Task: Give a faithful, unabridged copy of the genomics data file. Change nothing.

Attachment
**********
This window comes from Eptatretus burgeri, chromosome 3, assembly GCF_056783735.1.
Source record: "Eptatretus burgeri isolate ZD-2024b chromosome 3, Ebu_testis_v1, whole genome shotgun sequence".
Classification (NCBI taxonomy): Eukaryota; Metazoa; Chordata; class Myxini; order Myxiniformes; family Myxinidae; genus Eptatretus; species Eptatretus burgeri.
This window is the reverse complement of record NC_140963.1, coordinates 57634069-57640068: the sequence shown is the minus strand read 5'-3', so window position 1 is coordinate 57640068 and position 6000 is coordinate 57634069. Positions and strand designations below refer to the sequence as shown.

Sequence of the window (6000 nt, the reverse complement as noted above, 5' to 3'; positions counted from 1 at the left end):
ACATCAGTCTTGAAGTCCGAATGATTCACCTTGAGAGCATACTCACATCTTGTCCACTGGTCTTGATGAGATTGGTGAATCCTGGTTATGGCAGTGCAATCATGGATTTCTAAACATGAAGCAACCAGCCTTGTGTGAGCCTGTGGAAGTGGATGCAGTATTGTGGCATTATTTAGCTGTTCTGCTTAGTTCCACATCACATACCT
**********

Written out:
This window comes from Eptatretus burgeri, chromosome 3, assembly GCF_056783735.1.
Source record: "Eptatretus burgeri isolate ZD-2024b chromosome 3, Ebu_testis_v1, whole genome shotgun sequence".
Classification (NCBI taxonomy): Eukaryota; Metazoa; Chordata; class Myxini; order Myxiniformes; family Myxinidae; genus Eptatretus; species Eptatretus burgeri.
This window is the reverse complement of record NC_140963.1, coordinates 57634069-57640068: the sequence shown is the minus strand read 5'-3', so window position 1 is coordinate 57640068 and position 6000 is coordinate 57634069. Positions and strand designations below refer to the sequence as shown.

Sequence of the window (6000 nt, the reverse complement as noted above, 5' to 3'; positions counted from 1 at the left end):
ACATCAGTCTTGAAGTCCGAATGATTCACCTTGAGAGCATACTCACATCTTGTCCACTGGTCTTGATGAGATTGGTGAATCCTGGTTATGGCAGTGCAATCATGGATTTCTAAACATGAAGCAACCAGCCTTGTGTGAGCCTGTGGAAGTGGATGCAGTATTGTGGCATTATTTAGCTGTTCTGCTTAGTTCCACATCACATACCT